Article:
An x-space magnetic particle imaging scanner

Department of Bioengineering, University of California, Berkeley, California 94720-1762, USA.
The Review of scientific instruments (Impact Factor: 1.61). 03/2012; 83(3):033708. DOI: 10.1063/1.3694534
Source: PubMed


Magnetic particle imaging (MPI) is an imaging modality with great promise for high-contrast, high-sensitivity imaging of iron oxide tracers in animals and humans. In this paper, we present the first x-space MPI hardware and reconstruction software; show experimentally measured signals; detail our reconstruction technique; and present images of resolution and "angiography" phantoms.

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    ABSTRACT: Magnetic Particle Imaging (MPI) is a recently invented tomographic imaging method that quantitatively measures the spatial distribution of a tracer based on magnetic nanoparticles. The new modality promises a high sensitivity and high spatial as well as temporal resolution. There is a high potential of MPI to improve interventional and image-guided surgical procedures because, today, established medical imaging modalities typically excel in only one or two of these important imaging properties. MPI makes use of the non-linear magnetization characteristics of the magnetic nanoparticles. For this purpose, two magnetic fields are created and superimposed, a static selection field and an oscillatory drive field. If superparamagnetic iron-oxide nanoparticles (SPIOs) are subjected to the oscillatory magnetic field, the particles will react with a non-linear magnetization response, which can be measured with an appropriate pick-up coil arrangement. Due to the non-linearity of the particle magnetization, the received signal consists of the fundamental excitation frequency as well as of harmonics. After separation of the fundamental signal, the nanoparticle concentration can be reconstructed quantitatively based on the harmonics. The spatial coding is realized with the static selection field that produces a field-free point, which is moved through the field of view by the drive fields. This article focuses on the frequency-based image reconstruction approach and the corresponding imaging devices while alternative concepts like x-space MPI and field-free line imaging are described as well. The status quo in hardware realization is summarized in an overview of MPI scanners.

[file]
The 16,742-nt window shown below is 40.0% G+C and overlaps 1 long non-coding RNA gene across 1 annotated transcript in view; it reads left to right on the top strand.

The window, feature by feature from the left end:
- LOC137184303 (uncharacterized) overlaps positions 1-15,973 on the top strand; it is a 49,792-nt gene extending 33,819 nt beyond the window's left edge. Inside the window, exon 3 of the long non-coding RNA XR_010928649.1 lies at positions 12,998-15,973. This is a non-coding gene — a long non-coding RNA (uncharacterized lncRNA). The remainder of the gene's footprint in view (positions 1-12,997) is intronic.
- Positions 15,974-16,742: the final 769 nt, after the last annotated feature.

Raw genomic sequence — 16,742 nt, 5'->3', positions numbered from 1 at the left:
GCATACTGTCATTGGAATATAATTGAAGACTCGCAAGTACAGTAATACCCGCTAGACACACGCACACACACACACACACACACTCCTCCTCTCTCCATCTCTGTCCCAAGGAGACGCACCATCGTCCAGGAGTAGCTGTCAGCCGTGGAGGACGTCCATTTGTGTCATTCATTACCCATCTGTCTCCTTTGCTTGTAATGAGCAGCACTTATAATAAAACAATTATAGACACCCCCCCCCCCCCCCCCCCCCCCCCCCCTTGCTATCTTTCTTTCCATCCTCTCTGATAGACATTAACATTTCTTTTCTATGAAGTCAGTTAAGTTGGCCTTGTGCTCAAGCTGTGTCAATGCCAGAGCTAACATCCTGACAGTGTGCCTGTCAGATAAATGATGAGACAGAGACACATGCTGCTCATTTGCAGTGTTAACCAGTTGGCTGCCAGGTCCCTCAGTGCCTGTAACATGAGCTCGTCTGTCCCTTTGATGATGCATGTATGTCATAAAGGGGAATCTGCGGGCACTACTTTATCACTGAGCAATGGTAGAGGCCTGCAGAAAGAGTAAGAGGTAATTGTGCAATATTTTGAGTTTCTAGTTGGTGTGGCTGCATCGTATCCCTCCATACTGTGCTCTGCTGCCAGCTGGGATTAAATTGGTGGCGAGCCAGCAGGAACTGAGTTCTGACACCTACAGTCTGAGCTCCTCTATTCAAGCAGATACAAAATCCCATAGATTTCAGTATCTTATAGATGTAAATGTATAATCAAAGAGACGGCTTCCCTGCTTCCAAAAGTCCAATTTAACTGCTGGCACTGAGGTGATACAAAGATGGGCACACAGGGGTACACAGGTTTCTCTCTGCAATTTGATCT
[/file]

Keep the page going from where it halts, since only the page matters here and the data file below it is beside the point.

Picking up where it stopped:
Zeitschrift für Medizinische Physik 08/2012; 22(4). DOI:10.1016/j.zemedi.2012.07.004 · 2.96 Impact Factor
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    ABSTRACT: Magnetic particle imaging (MPI) is a new imaging modality that non-invasively images the spatial distribution of superparamagnetic iron oxide nanoparticles (SPIOs). MPI has demonstrated high contrast and zero attenuation with depth, and MPI promises superior safety compared to current angiography methods, X-ray, CT, and MRI angiography. Nanoparticle relaxation can delay the SPIO magnetization, and in this work we investigate the open problem of the role relaxation plays in MPI scanning and its effect on the image. We begin by amending the x-space theory of MPI to include nanoparticle relaxation effects. We then validate the amended theory with experiments from a Berkeley x-space relaxometer and a Berkeley x-space projection MPI scanner. Our theory and experimental data indicate that relaxation reduces SNR and asymmetrically blurs the image in the scanning direction. While relaxation effects can have deleterious effects on the MPI scan, we show theoretically and experimentally that x-space reconstruction remains robust in the presence of relaxation. Furthermore, the role of relaxation in x-space theory provides guidance as we develop methods to minimize relaxation-induced blurring. This will be an important future area of research for the MPI community.
    09/2012; 31(12). DOI:10.1109/TMI.2012.2217979
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    ABSTRACT: We acquire the first experimental 3D tomographic images with Magnetic Particle Imaging (MPI) using projection reconstruction methodology, which is similar to algorithms employed in X-ray computed tomography. The primary advantage of projection reconstruction methods is an order of magnitude increase in SNR due to averaging. We first derive the point spread function, resolution, number of projections required, and the SNR gain in projection reconstruction MPI. We then design and construct the first scanner capable of gathering the necessary data for non-aliased projection reconstruction and experimentally verify our mathematical predictions. We demonstrate that filtered backprojection in MPI is experimentally feasible and illustrate the SNR and resolution improvements with projection reconstruction. Finally, we show that MPI is capable of producing three dimensional imaging volumes in both phantoms and post-mortem mice.
    11/2012; 32(2). DOI:10.1109/TMI.2012.2227121
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